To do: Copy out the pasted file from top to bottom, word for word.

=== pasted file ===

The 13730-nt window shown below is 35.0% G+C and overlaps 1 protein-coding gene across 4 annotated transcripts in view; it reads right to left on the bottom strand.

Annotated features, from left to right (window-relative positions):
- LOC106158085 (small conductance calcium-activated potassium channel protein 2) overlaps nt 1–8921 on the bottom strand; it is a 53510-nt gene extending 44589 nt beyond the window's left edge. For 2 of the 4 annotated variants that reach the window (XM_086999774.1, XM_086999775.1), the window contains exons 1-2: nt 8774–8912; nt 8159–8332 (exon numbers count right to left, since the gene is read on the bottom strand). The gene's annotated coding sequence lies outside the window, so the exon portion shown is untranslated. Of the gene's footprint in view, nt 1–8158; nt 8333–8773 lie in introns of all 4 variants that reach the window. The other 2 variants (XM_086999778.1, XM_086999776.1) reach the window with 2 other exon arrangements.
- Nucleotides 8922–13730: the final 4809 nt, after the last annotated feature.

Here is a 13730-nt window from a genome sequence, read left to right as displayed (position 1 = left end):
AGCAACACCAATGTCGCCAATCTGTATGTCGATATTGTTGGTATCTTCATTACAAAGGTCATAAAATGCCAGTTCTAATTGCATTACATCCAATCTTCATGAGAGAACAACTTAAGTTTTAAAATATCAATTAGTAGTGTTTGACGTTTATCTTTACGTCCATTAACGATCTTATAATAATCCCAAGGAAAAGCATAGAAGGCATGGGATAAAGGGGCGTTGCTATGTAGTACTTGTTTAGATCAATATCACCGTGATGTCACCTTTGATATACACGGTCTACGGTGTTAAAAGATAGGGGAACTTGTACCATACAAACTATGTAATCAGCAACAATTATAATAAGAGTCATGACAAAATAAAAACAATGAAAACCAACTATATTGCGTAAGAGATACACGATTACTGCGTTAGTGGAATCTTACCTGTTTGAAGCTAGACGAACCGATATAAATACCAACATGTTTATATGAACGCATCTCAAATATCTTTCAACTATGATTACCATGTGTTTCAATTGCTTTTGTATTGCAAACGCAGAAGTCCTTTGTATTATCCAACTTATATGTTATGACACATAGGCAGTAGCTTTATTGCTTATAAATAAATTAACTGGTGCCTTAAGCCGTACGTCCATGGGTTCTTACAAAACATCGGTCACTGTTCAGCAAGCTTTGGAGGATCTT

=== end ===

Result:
The 13730-nt window shown below is 35.0% G+C and overlaps 1 protein-coding gene across 4 annotated transcripts in view; it reads right to left on the bottom strand.

Annotated features, from left to right (window-relative positions):
- LOC106158085 (small conductance calcium-activated potassium channel protein 2) overlaps nt 1–8921 on the bottom strand; it is a 53510-nt gene extending 44589 nt beyond the window's left edge. For 2 of the 4 annotated variants that reach the window (XM_086999774.1, XM_086999775.1), the window contains exons 1-2: nt 8774–8912; nt 8159–8332 (exon numbers count right to left, since the gene is read on the bottom strand). The gene's annotated coding sequence lies outside the window, so the exon portion shown is untranslated. Of the gene's footprint in view, nt 1–8158; nt 8333–8773 lie in introns of all 4 variants that reach the window. The other 2 variants (XM_086999778.1, XM_086999776.1) reach the window with 2 other exon arrangements.
- Nucleotides 8922–13730: the final 4809 nt, after the last annotated feature.

Here is a 13730-nt window from a genome sequence, read left to right as displayed (position 1 = left end):
AGCAACACCAATGTCGCCAATCTGTATGTCGATATTGTTGGTATCTTCATTACAAAGGTCATAAAATGCCAGTTCTAATTGCATTACATCCAATCTTCATGAGAGAACAACTTAAGTTTTAAAATATCAATTAGTAGTGTTTGACGTTTATCTTTACGTCCATTAACGATCTTATAATAATCCCAAGGAAAAGCATAGAAGGCATGGGATAAAGGGGCGTTGCTATGTAGTACTTGTTTAGATCAATATCACCGTGATGTCACCTTTGATATACACGGTCTACGGTGTTAAAAGATAGGGGAACTTGTACCATACAAACTATGTAATCAGCAACAATTATAATAAGAGTCATGACAAAATAAAAACAATGAAAACCAACTATATTGCGTAAGAGATACACGATTACTGCGTTAGTGGAATCTTACCTGTTTGAAGCTAGACGAACCGATATAAATACCAACATGTTTATATGAACGCATCTCAAATATCTTTCAACTATGATTACCATGTGTTTCAATTGCTTTTGTATTGCAAACGCAGAAGTCCTTTGTATTATCCAACTTATATGTTATGACACATAGGCAGTAGCTTTATTGCTTATAAATAAATTAACTGGTGCCTTAAGCCGTACGTCCATGGGTTCTTACAAAACATCGGTCACTGTTCAGCAAGCTTTGGAGGATCTT